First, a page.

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Bridge 1/12
From one foot to the other
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George Burns cracked: "You know you're getting old when you stoop to tie your shoelaces and wonder what else you could do while you're down there."
    In yesterday's deal, declarer endplayed an opponent to save himself a guess in the club suit. Today, let's balance the books with a deal in which a defender can help kick declarer off the rails.
    You are East, defending against three no-trump. Your partner leads the spade 10. Declarer wins in his hand and runs the heart nine to you. How would you defend?
    After the dummy comes down, always count the points. South's opening bid promised 15-17 points, the North hand contains 12 high-card points, and you have 13. What does that leave for West? Zilch.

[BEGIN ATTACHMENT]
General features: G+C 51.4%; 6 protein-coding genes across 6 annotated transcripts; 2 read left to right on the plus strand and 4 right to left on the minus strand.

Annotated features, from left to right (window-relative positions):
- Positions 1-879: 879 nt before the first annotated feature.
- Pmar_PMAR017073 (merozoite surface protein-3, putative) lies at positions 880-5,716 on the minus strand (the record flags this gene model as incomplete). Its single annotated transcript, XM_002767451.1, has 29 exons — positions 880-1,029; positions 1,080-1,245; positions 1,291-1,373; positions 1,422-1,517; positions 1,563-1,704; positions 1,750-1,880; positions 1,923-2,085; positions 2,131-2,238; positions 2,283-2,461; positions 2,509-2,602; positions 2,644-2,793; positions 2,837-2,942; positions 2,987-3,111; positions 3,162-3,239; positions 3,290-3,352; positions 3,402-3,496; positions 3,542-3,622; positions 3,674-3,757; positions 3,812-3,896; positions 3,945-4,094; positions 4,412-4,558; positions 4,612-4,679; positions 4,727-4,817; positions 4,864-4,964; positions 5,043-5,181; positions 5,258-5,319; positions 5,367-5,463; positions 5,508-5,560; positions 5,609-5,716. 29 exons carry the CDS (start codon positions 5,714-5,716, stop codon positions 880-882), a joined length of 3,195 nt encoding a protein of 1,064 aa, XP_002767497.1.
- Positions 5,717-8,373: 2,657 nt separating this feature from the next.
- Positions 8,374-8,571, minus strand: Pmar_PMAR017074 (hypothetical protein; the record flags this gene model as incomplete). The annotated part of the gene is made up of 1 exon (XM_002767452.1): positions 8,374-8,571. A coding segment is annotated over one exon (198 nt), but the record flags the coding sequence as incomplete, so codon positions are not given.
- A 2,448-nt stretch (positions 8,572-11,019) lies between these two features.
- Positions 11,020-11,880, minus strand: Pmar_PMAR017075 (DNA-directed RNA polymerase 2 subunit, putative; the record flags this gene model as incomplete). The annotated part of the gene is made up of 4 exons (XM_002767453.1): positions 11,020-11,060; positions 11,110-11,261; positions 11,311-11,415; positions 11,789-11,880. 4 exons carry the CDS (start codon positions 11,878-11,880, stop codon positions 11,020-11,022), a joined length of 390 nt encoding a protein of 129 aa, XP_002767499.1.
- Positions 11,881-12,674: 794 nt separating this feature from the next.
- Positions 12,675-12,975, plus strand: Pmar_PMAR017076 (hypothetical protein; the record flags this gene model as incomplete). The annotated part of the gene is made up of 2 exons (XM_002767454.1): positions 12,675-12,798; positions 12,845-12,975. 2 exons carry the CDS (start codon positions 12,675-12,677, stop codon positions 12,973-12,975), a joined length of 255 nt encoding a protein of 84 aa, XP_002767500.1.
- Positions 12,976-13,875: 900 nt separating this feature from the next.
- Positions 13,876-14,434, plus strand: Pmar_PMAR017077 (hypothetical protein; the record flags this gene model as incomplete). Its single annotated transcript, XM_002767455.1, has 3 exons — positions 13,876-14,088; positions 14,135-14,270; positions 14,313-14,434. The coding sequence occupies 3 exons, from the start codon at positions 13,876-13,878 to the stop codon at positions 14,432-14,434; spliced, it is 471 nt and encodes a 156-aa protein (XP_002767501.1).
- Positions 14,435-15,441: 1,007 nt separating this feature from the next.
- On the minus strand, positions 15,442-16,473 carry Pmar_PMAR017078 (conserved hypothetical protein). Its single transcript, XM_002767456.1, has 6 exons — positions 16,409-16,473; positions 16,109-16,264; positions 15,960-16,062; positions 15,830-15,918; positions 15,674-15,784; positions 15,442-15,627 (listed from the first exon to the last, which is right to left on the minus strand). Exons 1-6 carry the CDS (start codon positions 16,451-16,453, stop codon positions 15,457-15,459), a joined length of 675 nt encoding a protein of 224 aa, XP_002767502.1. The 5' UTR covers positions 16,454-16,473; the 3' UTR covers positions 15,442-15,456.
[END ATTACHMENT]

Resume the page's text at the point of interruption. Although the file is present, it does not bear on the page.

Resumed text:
To defeat the contract, you must establish your diamond suit, get back in, and cash your winners. But declarer can finesse in clubs and get a fast nine tricks via four spades, one diamond and four clubs. You must dissuade him from taking the club finesse, and you do that by taking trick two with the heart ace, not the queen. Then you lead the diamond king. South will probably duck, let you win the next trick with your diamond queen, and perforce take the third diamond.
    Confident that West has the heart queen, declarer will surely play a heart to dummy's 10. But you will produce the queen from an ankle sock and take two diamond tricks to defeat the contract.
    If you win the second trick with the heart queen, South might still go down — but he might not. Your deceptive play is sure to work.
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